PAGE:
On top of the Canadian Cannabis Laws listed in the Cannabis Act, provinces also have their own laws and regulations to help govern the productions, usage, distribution, packaging, and sales of cannabis and cannabis-related products and services within their province.
In Alberta, the Alberta Gaming & Liquor Commission (AGLC) was placed with the creation and overseeing of the legislation to ensure only legal products are being sold.
Consumption and Possession of Cannabis in Alberta
In line with the legal drinking age in Alberta, the minimum age for cannabis purchases and consumption is set at 18 years old. Anyone 18 or older is allowed to possess up to 30 grams of cannabis in public if they do not have a medical cannabis prescription. Cannabis can legally be consumed in private residences, as well as in certain public areas where the consumption of tobacco products are also allowed. This means places such as hospitals, schools, parks, and zoos are banned. Driving under the influence of any type is illegal and carries large fines in both Alberta and Canada as a whole. Education and public safety rules will continue to be developed as time goes on around medical cannabis consumption. When driving or transporting cannabis in Alberta, it must be sealed in a closed package, within the legal limit amount, and out of reach of the driver and passengers.
Cultivation & Growing Cannabis Plants in Alberta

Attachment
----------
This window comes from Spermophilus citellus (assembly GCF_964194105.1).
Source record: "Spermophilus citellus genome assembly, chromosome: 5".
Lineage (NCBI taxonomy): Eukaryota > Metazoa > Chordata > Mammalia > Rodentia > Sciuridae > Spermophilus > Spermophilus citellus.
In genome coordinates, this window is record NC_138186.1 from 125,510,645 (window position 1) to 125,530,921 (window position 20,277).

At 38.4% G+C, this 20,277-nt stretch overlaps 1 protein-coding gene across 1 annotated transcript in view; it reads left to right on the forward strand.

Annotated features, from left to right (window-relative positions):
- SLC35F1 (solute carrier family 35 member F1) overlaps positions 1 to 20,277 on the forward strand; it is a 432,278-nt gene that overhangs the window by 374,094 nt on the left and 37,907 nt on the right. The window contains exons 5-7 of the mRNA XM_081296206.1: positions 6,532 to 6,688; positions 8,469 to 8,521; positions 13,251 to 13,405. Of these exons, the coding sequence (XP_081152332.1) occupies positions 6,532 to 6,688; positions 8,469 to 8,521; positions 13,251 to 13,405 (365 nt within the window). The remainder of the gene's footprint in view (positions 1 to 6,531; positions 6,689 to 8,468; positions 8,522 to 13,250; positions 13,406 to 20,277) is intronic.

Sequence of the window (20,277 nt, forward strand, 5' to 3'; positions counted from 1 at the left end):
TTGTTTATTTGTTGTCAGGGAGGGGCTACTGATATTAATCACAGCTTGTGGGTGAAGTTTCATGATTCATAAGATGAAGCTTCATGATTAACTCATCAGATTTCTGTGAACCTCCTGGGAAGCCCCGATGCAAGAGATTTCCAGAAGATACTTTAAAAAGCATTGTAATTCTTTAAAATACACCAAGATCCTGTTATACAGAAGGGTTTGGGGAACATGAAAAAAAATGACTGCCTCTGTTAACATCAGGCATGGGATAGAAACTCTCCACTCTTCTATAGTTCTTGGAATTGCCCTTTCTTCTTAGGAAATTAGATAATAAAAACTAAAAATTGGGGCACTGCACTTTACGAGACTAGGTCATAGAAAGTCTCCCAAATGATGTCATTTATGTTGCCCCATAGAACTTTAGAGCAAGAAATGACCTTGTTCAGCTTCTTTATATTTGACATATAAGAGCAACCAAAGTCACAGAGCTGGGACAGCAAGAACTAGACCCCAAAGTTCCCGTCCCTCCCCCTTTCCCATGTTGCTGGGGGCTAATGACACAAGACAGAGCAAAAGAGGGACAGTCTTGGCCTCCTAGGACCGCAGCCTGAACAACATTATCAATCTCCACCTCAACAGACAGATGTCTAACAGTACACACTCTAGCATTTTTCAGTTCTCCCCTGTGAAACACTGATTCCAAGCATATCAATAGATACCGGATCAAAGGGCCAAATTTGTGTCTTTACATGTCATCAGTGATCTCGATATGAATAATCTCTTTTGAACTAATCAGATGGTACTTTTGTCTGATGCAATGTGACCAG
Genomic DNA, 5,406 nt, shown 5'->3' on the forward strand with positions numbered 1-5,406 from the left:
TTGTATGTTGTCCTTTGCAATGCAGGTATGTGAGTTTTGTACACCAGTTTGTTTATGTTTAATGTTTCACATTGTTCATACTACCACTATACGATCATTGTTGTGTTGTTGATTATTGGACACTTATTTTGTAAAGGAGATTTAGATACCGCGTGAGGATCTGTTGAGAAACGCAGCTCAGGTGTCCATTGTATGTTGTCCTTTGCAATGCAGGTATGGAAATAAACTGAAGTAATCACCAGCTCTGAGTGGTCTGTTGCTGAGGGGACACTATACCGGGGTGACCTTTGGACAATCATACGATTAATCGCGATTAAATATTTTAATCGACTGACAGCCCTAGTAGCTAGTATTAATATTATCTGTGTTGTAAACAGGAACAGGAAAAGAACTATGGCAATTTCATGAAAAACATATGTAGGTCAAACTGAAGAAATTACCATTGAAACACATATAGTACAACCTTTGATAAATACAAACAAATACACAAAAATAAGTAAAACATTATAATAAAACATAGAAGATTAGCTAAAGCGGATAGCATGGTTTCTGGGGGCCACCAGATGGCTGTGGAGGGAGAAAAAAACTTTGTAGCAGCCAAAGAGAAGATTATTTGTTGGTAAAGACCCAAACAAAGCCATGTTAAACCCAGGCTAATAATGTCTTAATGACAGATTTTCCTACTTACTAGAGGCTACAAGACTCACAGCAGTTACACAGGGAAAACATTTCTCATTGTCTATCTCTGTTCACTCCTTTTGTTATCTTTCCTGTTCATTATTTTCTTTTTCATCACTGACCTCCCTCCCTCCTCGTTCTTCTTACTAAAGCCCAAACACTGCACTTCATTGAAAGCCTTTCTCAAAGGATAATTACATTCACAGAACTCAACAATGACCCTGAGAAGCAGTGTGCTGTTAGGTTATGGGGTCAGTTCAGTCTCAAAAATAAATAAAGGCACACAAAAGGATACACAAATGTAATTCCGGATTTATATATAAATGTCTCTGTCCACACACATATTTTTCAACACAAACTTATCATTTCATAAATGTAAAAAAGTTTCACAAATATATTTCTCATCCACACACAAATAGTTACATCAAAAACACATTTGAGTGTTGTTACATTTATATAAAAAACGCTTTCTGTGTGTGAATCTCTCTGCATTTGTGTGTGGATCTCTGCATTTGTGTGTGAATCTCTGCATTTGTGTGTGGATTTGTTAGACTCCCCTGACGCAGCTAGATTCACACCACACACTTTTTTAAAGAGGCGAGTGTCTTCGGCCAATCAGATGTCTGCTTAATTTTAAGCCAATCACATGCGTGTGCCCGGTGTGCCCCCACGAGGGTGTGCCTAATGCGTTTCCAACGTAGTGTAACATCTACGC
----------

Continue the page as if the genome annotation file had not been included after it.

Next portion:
Adults over the legal age are allowed to legally grow up to 4 plants per residence. Apollo assists all Canadians in obtaining and registering their ACMPR Personal Production (Grow Your Own) License with Health Canada. In order to legally grow medical cannabis in Canada, you must:
(1) be over the age of 18
(2) have no prior cannabis convictions
(3) be prescribed medical cannabis by a physician
(4) fill out and submit an application to Health Canada
Alberta Workplaces & Cannabis
Workplaces and cannabis in Alberta follow the same rules put in place by the Occupational Health & Safety (OHS) Act that governs any type of impairment in the workplace. This can include anything from alcohol, fatigue, and mental health. Workers have the obligation to perform their job safely and are expected to cooperate with their employer by reporting known impairment to ensure a safe work environment.
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